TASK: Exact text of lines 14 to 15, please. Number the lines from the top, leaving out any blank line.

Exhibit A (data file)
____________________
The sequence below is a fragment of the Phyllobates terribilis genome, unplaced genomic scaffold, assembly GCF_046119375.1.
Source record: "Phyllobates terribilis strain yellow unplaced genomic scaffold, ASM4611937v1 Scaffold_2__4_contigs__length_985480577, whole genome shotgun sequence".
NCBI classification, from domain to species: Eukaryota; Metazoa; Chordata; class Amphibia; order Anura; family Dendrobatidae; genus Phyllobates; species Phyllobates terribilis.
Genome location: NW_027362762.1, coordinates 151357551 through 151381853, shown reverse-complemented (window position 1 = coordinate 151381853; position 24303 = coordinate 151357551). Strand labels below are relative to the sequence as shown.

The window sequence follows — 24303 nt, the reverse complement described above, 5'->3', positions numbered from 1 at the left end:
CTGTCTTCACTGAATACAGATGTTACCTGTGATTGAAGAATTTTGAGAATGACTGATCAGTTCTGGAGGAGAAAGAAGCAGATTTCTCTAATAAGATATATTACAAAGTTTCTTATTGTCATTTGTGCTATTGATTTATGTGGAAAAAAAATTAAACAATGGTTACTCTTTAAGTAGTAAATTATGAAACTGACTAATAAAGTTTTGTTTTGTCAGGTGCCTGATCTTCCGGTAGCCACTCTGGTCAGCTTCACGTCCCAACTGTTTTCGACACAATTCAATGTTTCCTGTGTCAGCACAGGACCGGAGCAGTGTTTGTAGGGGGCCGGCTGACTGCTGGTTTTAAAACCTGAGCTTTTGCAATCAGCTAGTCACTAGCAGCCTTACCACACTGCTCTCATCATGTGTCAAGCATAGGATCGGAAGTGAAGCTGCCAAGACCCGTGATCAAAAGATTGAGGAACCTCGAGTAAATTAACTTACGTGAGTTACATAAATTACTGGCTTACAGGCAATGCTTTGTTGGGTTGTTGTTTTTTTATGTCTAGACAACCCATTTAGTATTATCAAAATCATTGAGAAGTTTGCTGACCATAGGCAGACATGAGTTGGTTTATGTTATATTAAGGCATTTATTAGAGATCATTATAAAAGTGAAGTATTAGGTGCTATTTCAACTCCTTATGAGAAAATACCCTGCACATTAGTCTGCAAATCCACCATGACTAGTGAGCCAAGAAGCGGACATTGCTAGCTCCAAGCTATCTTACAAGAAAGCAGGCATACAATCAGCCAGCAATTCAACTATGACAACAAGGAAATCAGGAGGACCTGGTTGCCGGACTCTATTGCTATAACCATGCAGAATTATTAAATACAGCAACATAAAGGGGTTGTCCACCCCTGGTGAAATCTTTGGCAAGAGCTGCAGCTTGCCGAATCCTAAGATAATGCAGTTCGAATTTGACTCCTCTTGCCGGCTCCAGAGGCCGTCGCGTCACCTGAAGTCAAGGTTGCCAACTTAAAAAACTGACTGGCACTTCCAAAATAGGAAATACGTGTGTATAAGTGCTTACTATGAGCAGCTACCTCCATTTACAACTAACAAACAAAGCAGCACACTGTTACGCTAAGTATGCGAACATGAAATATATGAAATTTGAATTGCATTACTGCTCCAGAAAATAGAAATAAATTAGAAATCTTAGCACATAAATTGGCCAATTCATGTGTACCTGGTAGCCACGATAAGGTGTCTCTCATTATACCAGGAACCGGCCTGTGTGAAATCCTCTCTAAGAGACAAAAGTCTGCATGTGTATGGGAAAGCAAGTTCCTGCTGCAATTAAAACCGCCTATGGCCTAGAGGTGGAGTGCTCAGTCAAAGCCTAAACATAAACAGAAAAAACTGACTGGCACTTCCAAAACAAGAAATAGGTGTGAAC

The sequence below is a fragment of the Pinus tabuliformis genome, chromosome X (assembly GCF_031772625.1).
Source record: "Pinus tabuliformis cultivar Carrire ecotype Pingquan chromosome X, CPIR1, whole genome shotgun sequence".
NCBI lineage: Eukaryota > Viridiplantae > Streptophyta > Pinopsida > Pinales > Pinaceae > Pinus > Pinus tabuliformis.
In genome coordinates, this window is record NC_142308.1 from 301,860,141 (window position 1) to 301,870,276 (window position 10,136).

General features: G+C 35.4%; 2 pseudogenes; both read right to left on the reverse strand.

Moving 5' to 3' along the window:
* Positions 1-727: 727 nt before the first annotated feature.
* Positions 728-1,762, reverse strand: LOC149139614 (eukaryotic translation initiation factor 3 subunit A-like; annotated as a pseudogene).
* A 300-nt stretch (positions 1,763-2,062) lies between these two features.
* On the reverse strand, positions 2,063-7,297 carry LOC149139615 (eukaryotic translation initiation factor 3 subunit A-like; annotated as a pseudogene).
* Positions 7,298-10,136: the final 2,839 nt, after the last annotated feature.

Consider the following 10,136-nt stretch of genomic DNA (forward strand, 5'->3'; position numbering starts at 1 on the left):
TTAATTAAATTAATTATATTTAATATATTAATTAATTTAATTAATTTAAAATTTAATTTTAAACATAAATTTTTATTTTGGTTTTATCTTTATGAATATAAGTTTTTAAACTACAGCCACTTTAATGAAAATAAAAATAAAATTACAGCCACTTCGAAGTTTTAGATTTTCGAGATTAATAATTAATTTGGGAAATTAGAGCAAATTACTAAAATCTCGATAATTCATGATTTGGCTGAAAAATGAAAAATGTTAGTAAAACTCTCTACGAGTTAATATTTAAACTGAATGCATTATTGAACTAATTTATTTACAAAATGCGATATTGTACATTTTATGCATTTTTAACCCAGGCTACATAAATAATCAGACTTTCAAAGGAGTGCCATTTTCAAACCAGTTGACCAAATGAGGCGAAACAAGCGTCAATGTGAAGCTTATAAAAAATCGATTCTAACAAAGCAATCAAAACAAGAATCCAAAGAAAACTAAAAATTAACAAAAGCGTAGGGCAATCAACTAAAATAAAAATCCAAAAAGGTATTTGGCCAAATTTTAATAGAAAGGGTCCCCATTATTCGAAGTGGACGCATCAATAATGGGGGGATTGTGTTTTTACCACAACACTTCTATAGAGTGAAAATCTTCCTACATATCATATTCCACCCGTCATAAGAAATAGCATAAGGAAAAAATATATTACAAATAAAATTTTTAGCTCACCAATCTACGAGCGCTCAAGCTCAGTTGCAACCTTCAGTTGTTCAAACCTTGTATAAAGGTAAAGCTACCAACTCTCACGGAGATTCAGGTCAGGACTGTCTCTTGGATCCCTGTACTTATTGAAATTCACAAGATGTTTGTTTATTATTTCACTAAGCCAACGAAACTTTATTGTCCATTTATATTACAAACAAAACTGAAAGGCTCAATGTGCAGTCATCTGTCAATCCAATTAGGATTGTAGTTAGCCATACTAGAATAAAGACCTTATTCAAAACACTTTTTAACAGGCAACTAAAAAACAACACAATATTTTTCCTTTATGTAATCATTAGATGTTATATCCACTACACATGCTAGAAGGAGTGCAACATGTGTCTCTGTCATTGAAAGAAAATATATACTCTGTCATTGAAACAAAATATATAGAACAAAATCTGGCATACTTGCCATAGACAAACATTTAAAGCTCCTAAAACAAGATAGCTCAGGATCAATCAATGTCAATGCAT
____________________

* Positions 728-1,762, reverse strand: LOC149139614 (eukaryotic translation initiation factor 3 subunit A-like; annotated as a pseudogene).
* A 300-nt stretch (positions 1,763-2,062) lies between these two features.